With the band not having a new album or tour to promote, or even an anniversary to celebrate, we re-posted the Nazareth retrospective story in a fairly random fashion, but it rapidly began to draw readers, and its popularity continued to increase over the following weeks. It went on to become our most-viewed music story of 2023, and second-most overall. Which seems like a good enough reason for a catch-up with the Naz…


Twenty years on, it’s Pete Agnew alone that greets Classic Rock for an alcohol-free yet no less convivial lunch at the Hard Rock Café in London’s Leicester Square. A year after losing his oldest friend and bandmate McCafferty at the age of 76, the pain from that still lingers. The pair had stated many times before that they were like an old married couple. If one of them was late coming down from their room for a hotel breakfast, the other knew perfectly well what to order for them.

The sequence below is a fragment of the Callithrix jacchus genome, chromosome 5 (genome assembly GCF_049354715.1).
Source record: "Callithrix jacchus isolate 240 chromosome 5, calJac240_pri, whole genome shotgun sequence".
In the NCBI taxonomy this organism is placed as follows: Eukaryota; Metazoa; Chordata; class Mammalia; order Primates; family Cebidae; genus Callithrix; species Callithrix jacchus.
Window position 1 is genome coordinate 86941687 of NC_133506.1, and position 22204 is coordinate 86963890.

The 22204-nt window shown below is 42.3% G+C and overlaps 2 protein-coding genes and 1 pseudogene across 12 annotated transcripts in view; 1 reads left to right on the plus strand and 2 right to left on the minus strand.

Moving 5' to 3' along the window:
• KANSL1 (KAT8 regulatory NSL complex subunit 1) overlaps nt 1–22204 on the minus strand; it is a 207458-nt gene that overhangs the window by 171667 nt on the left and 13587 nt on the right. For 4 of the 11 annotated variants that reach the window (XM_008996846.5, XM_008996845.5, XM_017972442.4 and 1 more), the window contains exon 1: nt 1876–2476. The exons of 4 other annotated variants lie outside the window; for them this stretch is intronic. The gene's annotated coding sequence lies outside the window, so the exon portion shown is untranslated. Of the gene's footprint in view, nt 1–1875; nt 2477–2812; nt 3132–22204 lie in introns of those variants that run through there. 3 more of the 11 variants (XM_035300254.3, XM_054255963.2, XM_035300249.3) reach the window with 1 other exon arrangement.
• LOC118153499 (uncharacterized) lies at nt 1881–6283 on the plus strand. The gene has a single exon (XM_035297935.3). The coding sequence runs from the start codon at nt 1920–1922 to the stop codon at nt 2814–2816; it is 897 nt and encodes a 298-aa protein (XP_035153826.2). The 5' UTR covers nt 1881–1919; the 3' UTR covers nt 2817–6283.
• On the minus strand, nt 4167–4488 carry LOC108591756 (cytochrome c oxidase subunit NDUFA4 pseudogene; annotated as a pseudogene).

Dealing with chronic obstructive pulmonary disease, which causes a shortness of breath, rendered singer McCafferty’s final few years in Nazareth difficult. He was a fiercely proud guy, and despite his well-publicised drinking and smoking, throughout his career only a handful of shows had to be cancelled, so the curtailing of a gig in Switzerland after just three songs waved a massive red flag. 

McCafferty retired from the band on August 28, 2013, ending a 45-year run as frontman with the declaration: “If you can’t do the job, then you shouldn’t be there – Nazareth’s too big for that.” Agnew, the singer’s best mate for more than half a century, was “crushed”. 

Respecting McCafferty’s departing wish that Nazareth continue without him would prove difficult, and Agnew admits that he very nearly gave up, especially after a doomed first attempt with Linton Osborne, a local singer, who he now admits was “a quick choice”.